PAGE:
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I Can't Be President? 

            The announcement came directly from the pulpit: 

            “Henceforth, women are allowed to become members of the board,” said the minister. “Not President, but any other elected position.”

            What? Did I hear that correctly? It’s the mid-70s, more than fifty years after women were granted the right to vote in state and national elections. But in this rural northern California town, women parishioners have been unable to hold elective office until today. And still, they can’t be nominated for the highest office?

            I look at surrounding faces, trying to assess the thoughts and feeling of others. The small congregation shows no reaction except silence. No smiles, no nods, no rustling of seats.

            Am I the only one who’s angry?

            Maybe the feminist movement hasn’t arrived in agricultural communities? I’m here because my cousin invited me, but it’s my first visit to a church in years. I feel caught in a time warp.  Living in San Francisco, actively involved in women’s groups, I recently completed my first graduate course in women’s studies. There was so much pent-up anger in the classroom that one day students made the teacher cry. Our textbook was Jungian, focusing on differences between women and men. We wanted to focus on similarities. If we’re essentially like men, what justification is there for discrimination?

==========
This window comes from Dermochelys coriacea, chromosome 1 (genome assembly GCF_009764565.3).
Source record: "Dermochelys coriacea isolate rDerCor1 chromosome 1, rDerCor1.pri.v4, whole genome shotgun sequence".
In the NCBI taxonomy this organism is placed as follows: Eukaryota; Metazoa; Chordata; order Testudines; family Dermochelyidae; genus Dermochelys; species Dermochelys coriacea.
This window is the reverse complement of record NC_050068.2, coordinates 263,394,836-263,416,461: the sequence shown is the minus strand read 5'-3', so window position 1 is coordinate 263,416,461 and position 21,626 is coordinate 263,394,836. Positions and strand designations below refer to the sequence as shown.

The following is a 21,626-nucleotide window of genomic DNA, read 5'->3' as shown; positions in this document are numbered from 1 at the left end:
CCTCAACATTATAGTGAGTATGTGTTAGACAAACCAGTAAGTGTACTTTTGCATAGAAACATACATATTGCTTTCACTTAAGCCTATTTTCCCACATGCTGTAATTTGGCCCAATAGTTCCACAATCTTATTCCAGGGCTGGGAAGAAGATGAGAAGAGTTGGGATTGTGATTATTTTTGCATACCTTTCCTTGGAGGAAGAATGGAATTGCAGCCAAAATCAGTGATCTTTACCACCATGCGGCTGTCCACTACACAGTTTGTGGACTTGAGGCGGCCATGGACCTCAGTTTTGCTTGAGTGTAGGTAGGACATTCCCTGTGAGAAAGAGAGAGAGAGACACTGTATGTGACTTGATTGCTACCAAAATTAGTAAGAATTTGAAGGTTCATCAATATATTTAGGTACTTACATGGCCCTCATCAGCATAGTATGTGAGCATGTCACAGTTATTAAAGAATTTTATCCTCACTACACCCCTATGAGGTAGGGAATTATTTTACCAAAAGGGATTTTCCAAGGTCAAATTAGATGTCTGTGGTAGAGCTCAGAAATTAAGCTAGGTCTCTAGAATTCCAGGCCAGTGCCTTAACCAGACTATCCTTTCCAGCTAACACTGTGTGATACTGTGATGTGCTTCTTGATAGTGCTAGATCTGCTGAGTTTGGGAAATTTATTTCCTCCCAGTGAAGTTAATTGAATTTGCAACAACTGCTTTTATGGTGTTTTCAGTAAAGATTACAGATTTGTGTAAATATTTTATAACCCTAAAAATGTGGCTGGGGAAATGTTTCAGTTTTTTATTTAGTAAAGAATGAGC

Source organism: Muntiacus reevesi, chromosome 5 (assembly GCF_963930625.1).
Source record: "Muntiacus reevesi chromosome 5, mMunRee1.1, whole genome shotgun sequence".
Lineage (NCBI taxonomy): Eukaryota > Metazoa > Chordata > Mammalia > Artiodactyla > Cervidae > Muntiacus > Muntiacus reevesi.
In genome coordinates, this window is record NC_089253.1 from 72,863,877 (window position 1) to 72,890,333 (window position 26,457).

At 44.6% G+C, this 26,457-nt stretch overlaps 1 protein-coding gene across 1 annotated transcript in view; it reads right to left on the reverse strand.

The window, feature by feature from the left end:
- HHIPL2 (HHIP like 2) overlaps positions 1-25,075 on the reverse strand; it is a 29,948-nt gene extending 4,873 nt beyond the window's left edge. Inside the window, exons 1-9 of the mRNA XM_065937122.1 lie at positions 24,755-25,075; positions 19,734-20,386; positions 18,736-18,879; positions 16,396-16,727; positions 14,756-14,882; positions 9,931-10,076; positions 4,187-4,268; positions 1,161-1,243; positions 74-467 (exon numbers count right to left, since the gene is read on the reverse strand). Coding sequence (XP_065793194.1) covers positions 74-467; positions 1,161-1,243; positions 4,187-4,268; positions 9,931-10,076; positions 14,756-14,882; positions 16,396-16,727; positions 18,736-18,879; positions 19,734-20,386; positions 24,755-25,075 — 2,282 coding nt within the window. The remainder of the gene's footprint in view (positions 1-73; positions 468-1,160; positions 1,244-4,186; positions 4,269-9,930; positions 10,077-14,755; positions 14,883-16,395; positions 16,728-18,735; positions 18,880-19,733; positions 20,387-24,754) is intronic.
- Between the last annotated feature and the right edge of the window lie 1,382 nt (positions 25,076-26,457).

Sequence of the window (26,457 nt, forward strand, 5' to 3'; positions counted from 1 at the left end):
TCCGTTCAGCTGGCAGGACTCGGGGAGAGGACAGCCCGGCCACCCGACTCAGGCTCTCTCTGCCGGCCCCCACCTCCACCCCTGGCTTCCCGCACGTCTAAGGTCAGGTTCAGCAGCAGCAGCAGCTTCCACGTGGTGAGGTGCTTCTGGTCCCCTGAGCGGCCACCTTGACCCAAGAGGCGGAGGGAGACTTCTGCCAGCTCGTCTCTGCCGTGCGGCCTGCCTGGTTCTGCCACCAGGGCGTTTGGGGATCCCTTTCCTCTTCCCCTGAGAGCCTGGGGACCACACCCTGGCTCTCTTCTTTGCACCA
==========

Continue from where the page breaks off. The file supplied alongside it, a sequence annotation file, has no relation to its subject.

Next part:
Now, I sit quietly in my pew, no longer able to focus on spiritual messages. As others sing hymns, I attempt to calm myself. Still angry, I’m aware of being in someone else’s world. My place here is to experience, to listen, to learn. To share my relative’s world, and her new community.

            At the end of the service, I exit the church on my own, leaving Stella behind to say hello to her friends. I circle behind the minister, shaking hands at the door. I’m not feeling up to pleasant introductions.

            As I head for the car, I walk by two grey-haired women in pastel and white summer dresses. I overhear one say to the other, her voice tinged with excitement: “I’ve waited for this all my life. Can you believe it? On the church board!”

            Her comment stops me. Maybe this moment is worthy of celebration. Maybe change can happen one step at a time.

            I walk away, envisioning her as the first female board member, something she never saw happening except in her dreams.

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